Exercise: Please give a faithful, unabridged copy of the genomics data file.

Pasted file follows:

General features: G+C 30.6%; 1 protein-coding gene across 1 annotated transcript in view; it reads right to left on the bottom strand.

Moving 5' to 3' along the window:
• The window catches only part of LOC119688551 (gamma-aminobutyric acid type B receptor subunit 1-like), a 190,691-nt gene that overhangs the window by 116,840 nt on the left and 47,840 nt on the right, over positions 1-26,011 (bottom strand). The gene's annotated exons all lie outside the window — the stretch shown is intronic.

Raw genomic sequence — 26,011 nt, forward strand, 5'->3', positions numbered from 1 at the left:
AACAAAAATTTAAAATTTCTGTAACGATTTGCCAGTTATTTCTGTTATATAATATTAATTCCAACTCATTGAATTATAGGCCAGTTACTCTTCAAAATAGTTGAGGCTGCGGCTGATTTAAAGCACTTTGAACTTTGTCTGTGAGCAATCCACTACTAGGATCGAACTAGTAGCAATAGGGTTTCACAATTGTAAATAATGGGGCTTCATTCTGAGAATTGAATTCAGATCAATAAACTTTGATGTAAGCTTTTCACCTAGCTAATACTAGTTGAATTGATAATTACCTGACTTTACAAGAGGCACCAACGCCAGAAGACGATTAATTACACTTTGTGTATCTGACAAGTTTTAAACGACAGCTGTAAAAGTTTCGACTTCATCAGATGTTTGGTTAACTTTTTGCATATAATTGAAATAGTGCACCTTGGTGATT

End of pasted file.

General features: G+C 30.6%; 1 protein-coding gene across 1 annotated transcript in view; it reads right to left on the bottom strand.

Moving 5' to 3' along the window:
• The window catches only part of LOC119688551 (gamma-aminobutyric acid type B receptor subunit 1-like), a 190,691-nt gene that overhangs the window by 116,840 nt on the left and 47,840 nt on the right, over positions 1-26,011 (bottom strand). The gene's annotated exons all lie outside the window — the stretch shown is intronic.

Raw genomic sequence — 26,011 nt, forward strand, 5'->3', positions numbered from 1 at the left:
AACAAAAATTTAAAATTTCTGTAACGATTTGCCAGTTATTTCTGTTATATAATATTAATTCCAACTCATTGAATTATAGGCCAGTTACTCTTCAAAATAGTTGAGGCTGCGGCTGATTTAAAGCACTTTGAACTTTGTCTGTGAGCAATCCACTACTAGGATCGAACTAGTAGCAATAGGGTTTCACAATTGTAAATAATGGGGCTTCATTCTGAGAATTGAATTCAGATCAATAAACTTTGATGTAAGCTTTTCACCTAGCTAATACTAGTTGAATTGATAATTACCTGACTTTACAAGAGGCACCAACGCCAGAAGACGATTAATTACACTTTGTGTATCTGACAAGTTTTAAACGACAGCTGTAAAAGTTTCGACTTCATCAGATGTTTGGTTAACTTTTTGCATATAATTGAAATAGTGCACCTTGGTGATT